With former Army chief General Javed Bajwa and his ISI chief, Lt. Gen. Faiz Hameed, more interested in basking in the glory of bringing the Afghan Taliban to Kabul, militant groups like TTP enjoyed freedom to regroup, rearm, realign and return to their traditional stronghold in Pakistan–the tribal areas bordering the Durand Line. The group had access to weapons left behind by the US-led western forces in Afghanistan. Recruits were easy to come by and so was money from smuggling, kidnapping for ransom and extortion.The group was a key ally of the Afghan Taliban in their military victory and therefore enjoyed protection when Pakistan began to seek first negotiation, then control and finally, now, desperately seeking a strong deterrent action against them.
Many believe that the army allowed the group to gain traction as part of its strategy to seek out the US after the Afghan defeat. The alacrity with which first Bajwa and then Munir reciprocated the US overtures showed how it was part of a calculated strategy, given the military, political and economic crises the country was getting drawn into. Now the US has made TTP a global problem and in the recently concluded counter-terrorism dialogue with Pakistan more than indicated the possibility of matching the funding of counter-terrorism campaigns of the past, a fairly lucrative business for the Generals.
The problem with this camaraderie with Washington is the Afghan Taliban’s deep suspicion. The Taliban believes that Pakistan could ditch them for US interests and hence wants to keep TTP as a strategic tool to prevent such a possibility.The killing of al Qaeda leader, Ayman al-Zawahiri, by a US drone attack, has strengthened the Taliban fears of Pakistan’s deceit. The attack could not have been possible without Pakistan’s direct or indirect assistance.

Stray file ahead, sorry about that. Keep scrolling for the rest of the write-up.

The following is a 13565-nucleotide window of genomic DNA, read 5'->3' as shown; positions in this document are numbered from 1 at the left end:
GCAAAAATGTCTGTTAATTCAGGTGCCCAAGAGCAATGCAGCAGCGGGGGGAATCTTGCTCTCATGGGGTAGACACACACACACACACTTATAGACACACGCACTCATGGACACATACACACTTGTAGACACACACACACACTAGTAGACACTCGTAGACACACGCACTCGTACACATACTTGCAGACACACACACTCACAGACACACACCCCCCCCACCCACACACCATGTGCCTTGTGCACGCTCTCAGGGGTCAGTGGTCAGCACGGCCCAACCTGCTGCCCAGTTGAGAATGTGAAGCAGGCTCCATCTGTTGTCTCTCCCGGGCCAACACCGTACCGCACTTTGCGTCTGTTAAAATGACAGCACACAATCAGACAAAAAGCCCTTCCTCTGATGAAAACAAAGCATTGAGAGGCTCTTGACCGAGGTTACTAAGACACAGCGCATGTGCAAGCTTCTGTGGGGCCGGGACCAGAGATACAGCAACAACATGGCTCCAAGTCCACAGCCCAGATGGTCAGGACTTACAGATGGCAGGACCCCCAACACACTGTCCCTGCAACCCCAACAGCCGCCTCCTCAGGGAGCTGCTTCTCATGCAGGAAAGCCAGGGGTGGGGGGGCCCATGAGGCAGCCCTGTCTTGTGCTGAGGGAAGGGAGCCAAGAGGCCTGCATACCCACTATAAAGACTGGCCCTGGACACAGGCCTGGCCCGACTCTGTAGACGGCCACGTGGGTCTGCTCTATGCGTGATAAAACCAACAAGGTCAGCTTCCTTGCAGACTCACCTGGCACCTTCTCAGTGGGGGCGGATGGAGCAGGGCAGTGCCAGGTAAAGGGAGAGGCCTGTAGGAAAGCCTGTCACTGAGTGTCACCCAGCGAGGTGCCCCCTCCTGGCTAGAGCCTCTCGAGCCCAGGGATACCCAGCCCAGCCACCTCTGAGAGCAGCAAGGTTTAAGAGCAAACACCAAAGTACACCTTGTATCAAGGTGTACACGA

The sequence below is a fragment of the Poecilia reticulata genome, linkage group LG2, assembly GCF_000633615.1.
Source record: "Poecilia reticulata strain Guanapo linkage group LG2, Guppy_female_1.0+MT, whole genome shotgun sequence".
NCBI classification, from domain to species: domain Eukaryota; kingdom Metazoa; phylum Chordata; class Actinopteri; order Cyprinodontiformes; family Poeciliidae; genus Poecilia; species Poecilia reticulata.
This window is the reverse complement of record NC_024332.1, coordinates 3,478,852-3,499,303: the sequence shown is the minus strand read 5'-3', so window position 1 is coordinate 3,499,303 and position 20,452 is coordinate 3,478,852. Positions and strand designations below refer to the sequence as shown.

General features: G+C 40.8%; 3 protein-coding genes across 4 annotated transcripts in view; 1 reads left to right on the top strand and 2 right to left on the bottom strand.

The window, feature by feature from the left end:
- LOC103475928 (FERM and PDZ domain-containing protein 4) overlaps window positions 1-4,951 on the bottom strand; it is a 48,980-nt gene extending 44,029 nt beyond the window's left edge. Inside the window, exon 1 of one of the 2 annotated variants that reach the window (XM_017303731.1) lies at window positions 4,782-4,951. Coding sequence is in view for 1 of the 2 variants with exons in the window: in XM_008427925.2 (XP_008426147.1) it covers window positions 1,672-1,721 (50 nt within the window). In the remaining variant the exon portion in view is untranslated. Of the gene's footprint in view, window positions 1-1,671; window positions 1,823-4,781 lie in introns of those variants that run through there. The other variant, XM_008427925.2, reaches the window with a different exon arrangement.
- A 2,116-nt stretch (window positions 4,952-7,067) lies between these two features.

The TTP, on its part, is also playing a clever game. The Afghan Taliban comprises many groups, chiefly the Haqqani group and the Kandahar group, the two jockeying for total control of Afghanistan. The TTP works on these divisions to its advantage, switching allegiance to protect its interests.
The TTP has developed a significant intelligence network among the large Pashtun population in Sindh, Islamabad and other areas across Pakistan, a factor which has made it difficult for the army to carry out effective counter operations. At present, the militant group is focusing to strengthen its hold in north-south Waziristan where the Pakistan Army is concentrating its intelligence-based operations. The army is beefing up its presence in the areas by building a permanent cantonment stationing brigade-size force in North and South Waziristan. New wings of Frontier constabulary are being raised to guard the inter-provincial border.
The group on the other hand is negotiating with local tribal leaders to put pressure on Pakistan to accept its demand for reversal of the merger of FATA with Khyber Pakhtunkhwa. With the army-backed Haqqani group distancing from the group, TTP is roping former allies like Hafiz Gul Bahadur and late Maulvi Nasir’s group. The army too is roping in tribal leaders and trying to break disgruntled factions within TTP. Various intelligence operations are in progress to break the intelligence network of TTP.
Within three months of his tenure, General Asim Munir is finding out why the army should remain free of politics to deal with the army’s core objectives but cannot, given the power it draws from politics.